The hype around big data reinforces the image of organizations bent on collecting gigantic amounts of data from every imaginable source in order to glean precious bits business intelligence from the information goldmine.
In a recent article which calls big data “one of the worst industry terms ever invented,” the online technology publication, Wired.com said that acquiring vast quantities of data does not guarantee a company will get any benefit from it.
For instance, a survey of CIOs by big data consulting firm NewVantage Partners found that only 28 per cent of enterprise organizations identified data volume as the primary driver of their big data projects. As many as 60 per cent of the respondents said it was the ability to ingest disparate data sources and make sense of the information they provide in real time that was the real driver behind big data interest.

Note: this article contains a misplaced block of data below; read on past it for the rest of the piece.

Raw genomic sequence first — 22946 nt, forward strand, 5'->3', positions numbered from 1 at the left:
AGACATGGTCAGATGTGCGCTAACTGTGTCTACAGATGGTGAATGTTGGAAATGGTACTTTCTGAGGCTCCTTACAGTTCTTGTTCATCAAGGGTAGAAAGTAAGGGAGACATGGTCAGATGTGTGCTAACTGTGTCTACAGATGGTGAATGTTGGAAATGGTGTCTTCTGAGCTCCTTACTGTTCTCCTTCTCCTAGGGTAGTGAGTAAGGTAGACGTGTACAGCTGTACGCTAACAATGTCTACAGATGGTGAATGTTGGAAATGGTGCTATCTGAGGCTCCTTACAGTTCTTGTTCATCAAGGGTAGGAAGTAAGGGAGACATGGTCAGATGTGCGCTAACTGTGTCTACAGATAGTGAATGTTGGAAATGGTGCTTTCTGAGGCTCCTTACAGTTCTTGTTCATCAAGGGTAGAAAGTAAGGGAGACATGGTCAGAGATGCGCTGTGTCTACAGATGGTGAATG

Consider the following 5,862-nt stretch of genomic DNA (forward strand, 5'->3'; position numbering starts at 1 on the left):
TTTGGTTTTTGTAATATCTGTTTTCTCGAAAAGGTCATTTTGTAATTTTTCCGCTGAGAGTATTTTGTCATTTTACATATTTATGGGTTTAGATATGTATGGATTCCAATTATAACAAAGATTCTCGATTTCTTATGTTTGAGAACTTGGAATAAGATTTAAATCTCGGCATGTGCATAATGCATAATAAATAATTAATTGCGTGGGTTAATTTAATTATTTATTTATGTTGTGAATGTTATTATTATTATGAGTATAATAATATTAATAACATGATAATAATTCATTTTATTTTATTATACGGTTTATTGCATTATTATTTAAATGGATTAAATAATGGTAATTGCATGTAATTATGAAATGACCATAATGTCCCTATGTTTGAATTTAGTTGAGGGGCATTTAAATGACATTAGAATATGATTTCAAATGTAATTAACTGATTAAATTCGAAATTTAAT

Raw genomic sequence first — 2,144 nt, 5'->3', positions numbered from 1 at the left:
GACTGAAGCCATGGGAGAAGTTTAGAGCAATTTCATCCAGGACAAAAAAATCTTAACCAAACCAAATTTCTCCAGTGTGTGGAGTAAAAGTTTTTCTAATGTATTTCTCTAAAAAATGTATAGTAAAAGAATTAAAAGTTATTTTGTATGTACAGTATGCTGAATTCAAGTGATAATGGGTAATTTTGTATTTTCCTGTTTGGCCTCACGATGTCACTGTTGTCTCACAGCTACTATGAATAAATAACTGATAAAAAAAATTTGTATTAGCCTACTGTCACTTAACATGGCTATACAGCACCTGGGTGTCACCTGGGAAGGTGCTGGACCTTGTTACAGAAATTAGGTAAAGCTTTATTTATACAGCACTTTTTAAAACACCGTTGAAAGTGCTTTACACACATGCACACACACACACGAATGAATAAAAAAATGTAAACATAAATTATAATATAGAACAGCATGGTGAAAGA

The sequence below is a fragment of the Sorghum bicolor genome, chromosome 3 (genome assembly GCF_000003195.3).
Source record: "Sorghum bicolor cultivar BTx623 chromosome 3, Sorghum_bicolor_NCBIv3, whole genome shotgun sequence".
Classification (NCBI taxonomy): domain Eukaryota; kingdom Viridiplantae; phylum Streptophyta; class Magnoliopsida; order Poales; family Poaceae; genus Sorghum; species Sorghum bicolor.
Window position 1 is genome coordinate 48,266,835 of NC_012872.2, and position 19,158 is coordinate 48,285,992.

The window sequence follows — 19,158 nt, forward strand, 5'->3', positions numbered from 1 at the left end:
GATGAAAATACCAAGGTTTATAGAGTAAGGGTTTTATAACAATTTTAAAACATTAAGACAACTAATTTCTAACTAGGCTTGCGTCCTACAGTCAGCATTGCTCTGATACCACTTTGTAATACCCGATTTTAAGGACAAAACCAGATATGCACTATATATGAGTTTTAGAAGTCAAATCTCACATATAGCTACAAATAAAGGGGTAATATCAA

Microsoft Research also found that a majority of “real-world analytic jobs process less than 100 GB of input.”
Rather than treating Hadoop as giant “digital landfill” and dumping data into it, companies should avoid hoarding data because this only serves to “increase the noise” and makes it harder for the organization to determine the best course of action, according to the article.
Companies are better off determining first which questions it needs to answer, develop a hypothesis of the data sources that will answer these questions and then use a “flexible data infrastructure” to collect the data needed.